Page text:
The Main Players

Deep-sea mining involves a collection of government, inter-government, industry, scientific, academic, civil society and other interests. 


As of January 2023, the International Seabed Authority (ISA) has issued permits and entered into 31 contracts for exploration for polymetallic nodules, polymetallic sulphides and cobalt-rich ferromanganese crusts in the deep-seabed with 21 contractors.

A meeting of the ISA.
Photo Credit: NOAA

Nineteen of these contracts are for exploration for polymetallic nodules in the Clarion-Clipperton Fracture Zone, Indian Ocean and Western Pacific Ocean. There are seven contracts for exploration for polymetallic sulphides in the South West Indian Ridge, Central Indian Ridge and the Mid-Atlantic Ridge and five contracts for exploration for cobalt-rich crusts in the Western Pacific Ocean and the South West Atlantic.

The contractors are a mix of corporate enterprises and state-owned companies, with several governments keen to establish the rights to mine and to gain a foothold on the international seabed.  Of the thirty exploration contracts the ISA has issued to date, at least eighteen are held by only seven countries – China, France, Germany, India, Japan, Russia and South Korea – through their state owned companies or government agencies and ministries. Another seven contracts are effectively in the hands of three private companies: The Metals Company (formerly known as DeepGreen), a privately held Canadian company; UK Seabed Resources, a subsidiary of US based Lockheed Martin; and Global Sea Mineral Resources, a subsidiary of the Belgium company DEME Group. 

A growing group of scientists is also actively studying the deep sea (about which we still have so little information) and the potential impacts that mining would have at depth. Some of the scientists are affiliated with national agencies and/or corporations with a commercial interest in deep-sea mining that are prospecting and exploring for deep-sea minerals, in which case their findings are often kept confidential though several such companies have allowed scientists working for them to publish their findings. Others conduct their work in the context of regional or global initiatives or groupings which make their findings publicly available. These include the MIDAS Project, the JPI Oceans MiningImpact I & II projects, the Abyssal Biological Baseline Project; the Deep Ocean Stewardship Initiative, and INDEEP – a global network of deep-sea scientists, among others.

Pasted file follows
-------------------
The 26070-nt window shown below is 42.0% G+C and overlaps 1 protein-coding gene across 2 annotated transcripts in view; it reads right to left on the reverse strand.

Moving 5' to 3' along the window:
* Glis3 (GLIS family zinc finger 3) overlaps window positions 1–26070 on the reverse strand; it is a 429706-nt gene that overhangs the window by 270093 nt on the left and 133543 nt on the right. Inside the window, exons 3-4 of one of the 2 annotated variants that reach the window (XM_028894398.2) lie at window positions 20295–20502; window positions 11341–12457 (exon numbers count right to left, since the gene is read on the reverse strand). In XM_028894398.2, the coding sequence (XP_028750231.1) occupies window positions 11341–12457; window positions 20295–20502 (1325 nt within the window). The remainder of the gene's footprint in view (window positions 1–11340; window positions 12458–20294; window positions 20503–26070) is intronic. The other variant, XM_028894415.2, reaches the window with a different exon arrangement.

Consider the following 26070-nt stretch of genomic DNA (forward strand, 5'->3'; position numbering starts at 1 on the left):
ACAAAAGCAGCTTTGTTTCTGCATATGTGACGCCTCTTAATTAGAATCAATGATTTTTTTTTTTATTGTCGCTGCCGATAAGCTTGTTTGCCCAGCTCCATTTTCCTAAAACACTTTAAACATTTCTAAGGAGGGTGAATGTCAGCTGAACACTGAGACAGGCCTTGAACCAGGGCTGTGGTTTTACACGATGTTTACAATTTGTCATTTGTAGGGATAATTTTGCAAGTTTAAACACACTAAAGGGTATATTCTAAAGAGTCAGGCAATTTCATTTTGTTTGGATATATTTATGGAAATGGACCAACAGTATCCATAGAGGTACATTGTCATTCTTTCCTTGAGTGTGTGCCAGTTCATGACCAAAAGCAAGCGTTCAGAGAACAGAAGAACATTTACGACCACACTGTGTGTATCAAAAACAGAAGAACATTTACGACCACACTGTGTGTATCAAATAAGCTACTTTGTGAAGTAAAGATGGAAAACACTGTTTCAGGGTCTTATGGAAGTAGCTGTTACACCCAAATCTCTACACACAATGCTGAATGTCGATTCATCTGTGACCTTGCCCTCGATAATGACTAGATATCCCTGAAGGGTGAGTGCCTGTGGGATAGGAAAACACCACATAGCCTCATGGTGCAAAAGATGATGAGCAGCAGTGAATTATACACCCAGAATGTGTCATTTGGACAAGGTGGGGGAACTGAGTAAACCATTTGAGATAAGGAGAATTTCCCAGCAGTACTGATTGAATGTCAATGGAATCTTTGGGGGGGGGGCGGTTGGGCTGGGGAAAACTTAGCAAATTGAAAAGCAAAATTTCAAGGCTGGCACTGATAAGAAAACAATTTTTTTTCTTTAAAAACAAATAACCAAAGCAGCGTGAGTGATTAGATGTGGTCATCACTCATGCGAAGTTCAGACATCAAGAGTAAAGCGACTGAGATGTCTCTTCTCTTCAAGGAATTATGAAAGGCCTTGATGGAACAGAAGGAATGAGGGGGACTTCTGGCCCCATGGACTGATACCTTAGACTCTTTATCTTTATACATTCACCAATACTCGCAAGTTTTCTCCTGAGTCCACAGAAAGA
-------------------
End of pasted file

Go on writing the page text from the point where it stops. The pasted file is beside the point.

Click here for a full list of licenses granted to companies.

DSCC Member Organizations

DSCC member organizations focused on deep-sea mining include Blue Marine Foundation, Blue Climate Initiative, Conservation International, Deep Sea Mining Campaign, EarthWorks, Ecologistas En Acción, Fauna & Flora International, German NGO Forum on Environment and Development, Goa Foundation, Global Ocean Trust, Greenpeace International, The Oxygen Project, Pew Charitable Trusts, Sciaena, Seas At Risk, WWF.